How would it have felt to see the first ever automobile the day it was created? Did people get the concept of an automobile right away? To ease the cognitive leap, the automobile was introduced as a horseless carriage. The use of such metaphors to introduce or explain the unknown with the known is fundamental to human communication.
Metaphors have been on my mind for the past few weeks. I’ve been thinking about how they are deeply entrenched in the human psyche – from the language we use to the way we think and act. But they go beyond our language and thought process. They can help us become better problem solvers too.
Genes, Bees and Fungi
Back in 2005 I was writing a research paper on a specific application of Artificial Intelligence (specifically Genetic Algorithms) in mining vast amounts of data. Genetic Algorithms use the principles of evolution to solve real life computational problems. A Genetic Algorithm is a metaphor that looks at natural evolution as a problem solving process. I started thinking about the thought process of the people who pioneered Genetic Algorithms in the first place. How did they chance upon this new way of solving problems? Why was the process of evolution considered better than any of the thousands of other disciplines they could have drawn from? Something made evolution a more fitting metaphor than any other option.
I think the answer lies in what the end goal of a process is. Both computation and evolution seek optimization. Evolution strives to create the perfect gene while computation strives to generate the perfect solution. And if nature’s perfected the technique to evolve species and make them better with each generation, why not steal that method, codify it and use it to solve computation problems?
My mentor and internet rockstar Johanna Beyenbach wrote about the value of interdisciplinairty last year. She uses examples of bees, butterflies and urban planning to solve business and communication problems. In each case, we have two systems – both systems faced with comparable problems. One system has it all figured out; the other just steals and adapts the same method. Clay Parker Jones (a planner for whom I have immense respect) applies the metaphorical principles of fungi to designing new products.
Derivative and Absolute Fields
Advertising is a derivative field, it’s one of the reasons I love this industry. It gives me the liberty to draw from multiple disciplines to solve communication and business problems. This is where I find that models and metaphors have immense merit. They help me simplify, understand and give me the sense that the problem facing me isn’t incomprehensible. They act as bridges to connect two disciplines. However, I always try to keep in mind that they live as long as the first contact with the real world. I have rarely found any advertising theories. But advertising models are plenty. The creative brief itself is a model. Problems arise when we treat metaphors and models as theories.
“Theories tell you what something is. Models tell you merely what something is partially like.”
Abused Metaphors and Models
For every one of the fascinating cases above there are scores of examples that use metaphors to make a flawed argument appear valid. Marketing and advertising are especially riddled with these arguments. It happens each time someone posts a blogpost or article titled ‘5 Lessons Marketers Can Learn From The Movie Inception.‘ Or when a new model is proposed as panacea to all communication problems. Models to segment our audience. Models to run our agencies. Models to think about media. I am a lover of Venn Diagrams and models as much as the next guy, but they’re always just a starting point for me. The problems and systems we deal with are just way too complex to fit neatly into one or even a few “magic” models.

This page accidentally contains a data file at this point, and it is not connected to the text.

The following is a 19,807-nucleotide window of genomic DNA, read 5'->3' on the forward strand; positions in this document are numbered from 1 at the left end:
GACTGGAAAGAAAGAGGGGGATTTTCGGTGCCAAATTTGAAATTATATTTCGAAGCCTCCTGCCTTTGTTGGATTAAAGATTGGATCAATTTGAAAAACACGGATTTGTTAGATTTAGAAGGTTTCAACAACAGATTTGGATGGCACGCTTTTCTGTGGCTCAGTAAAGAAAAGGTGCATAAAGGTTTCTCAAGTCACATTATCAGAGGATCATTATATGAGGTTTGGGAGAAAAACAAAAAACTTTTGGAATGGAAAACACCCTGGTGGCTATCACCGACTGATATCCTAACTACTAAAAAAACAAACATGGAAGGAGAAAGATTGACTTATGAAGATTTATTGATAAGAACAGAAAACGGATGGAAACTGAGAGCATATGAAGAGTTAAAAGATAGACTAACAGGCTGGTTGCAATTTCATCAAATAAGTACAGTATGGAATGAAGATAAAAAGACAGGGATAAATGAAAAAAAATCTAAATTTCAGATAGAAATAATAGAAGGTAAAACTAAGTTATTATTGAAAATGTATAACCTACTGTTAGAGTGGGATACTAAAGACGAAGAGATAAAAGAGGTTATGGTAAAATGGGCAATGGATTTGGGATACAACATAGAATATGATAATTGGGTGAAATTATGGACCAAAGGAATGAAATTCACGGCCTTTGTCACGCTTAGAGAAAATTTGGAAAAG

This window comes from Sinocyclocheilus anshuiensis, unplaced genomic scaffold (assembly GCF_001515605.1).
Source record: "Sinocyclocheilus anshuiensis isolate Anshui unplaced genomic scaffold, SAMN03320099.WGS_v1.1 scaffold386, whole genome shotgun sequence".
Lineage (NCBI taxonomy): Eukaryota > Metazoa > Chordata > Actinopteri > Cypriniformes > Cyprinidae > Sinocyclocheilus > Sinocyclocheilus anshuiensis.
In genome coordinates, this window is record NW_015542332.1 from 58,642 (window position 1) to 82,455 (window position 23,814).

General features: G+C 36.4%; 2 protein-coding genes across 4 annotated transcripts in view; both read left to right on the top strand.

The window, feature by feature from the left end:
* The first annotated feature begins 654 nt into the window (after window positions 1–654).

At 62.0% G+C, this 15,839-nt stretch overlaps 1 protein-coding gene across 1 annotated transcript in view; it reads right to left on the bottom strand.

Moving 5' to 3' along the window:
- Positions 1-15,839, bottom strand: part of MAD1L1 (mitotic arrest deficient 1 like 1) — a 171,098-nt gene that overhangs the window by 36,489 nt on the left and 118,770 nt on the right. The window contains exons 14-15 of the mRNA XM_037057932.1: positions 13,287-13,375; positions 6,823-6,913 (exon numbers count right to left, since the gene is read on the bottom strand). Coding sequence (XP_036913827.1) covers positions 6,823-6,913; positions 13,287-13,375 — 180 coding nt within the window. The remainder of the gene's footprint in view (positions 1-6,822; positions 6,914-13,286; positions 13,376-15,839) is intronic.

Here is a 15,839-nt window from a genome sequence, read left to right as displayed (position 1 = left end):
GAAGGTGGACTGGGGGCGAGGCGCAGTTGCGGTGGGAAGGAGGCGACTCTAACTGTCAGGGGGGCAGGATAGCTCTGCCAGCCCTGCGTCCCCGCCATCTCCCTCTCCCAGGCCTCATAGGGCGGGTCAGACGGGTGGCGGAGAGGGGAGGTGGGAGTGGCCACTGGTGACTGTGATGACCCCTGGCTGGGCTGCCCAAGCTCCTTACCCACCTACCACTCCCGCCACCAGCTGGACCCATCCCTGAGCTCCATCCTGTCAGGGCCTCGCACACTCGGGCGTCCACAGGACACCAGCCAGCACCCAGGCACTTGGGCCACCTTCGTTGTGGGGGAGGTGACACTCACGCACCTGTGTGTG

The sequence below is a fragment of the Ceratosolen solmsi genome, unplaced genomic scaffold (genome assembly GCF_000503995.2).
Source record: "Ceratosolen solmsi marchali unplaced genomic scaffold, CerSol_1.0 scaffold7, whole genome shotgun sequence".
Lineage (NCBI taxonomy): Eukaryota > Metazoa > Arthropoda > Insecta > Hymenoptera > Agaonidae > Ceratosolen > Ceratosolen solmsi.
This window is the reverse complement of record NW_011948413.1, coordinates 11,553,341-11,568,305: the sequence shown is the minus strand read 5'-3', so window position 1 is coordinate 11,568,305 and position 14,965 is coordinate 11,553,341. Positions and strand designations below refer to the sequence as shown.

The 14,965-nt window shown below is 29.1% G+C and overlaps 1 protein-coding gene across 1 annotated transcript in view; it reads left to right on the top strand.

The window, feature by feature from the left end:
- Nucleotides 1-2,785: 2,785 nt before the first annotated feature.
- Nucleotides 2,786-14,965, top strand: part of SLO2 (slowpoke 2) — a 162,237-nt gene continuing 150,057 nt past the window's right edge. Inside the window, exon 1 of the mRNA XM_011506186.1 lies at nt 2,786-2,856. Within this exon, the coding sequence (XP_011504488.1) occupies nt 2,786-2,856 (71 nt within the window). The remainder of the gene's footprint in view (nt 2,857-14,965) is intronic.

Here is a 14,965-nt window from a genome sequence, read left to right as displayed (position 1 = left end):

“A model is a metaphor of limited applicability, not the thing itself. In tackling the mysterious world via models we do our best to explain the thus-far incomprehensible by describing it in terms of the things we already partially comprehend………
…… The world is multi-dimensional. Models allow us to project the object into a smaller space and then extrapolate or interpolate within it. At some point the extrapolation will break down.”
I did a little more research on the nature of metaphors and how they are associated with our thinking. Writers are often asked to limit their use of metaphors. I think the same principles apply to the use of metaphors and models for problem solving.
“To start with, we use metaphors more frequently then we realize, and often without being conscious of the process. Because our thoughts and actions are structured by them, we have a difficult time seeing any aspects of reality that do not fit those metaphors.”
When solving problems using metaphors and models, this partial blinding of reality can be an issue. If I’m using a beehive as a metaphor for how humans behave in crowds, I must remember not to suspend the reality that there are a lot of factors that play a role in human crowd behavior and some have absolutely no counterpart in the beehive metaphor.
I will always consider metaphors and models as starting points but will always heed the warning set out by Arturo Rosenblueth & Norbert Wiener - “The price of metaphor is eternal vigilance.”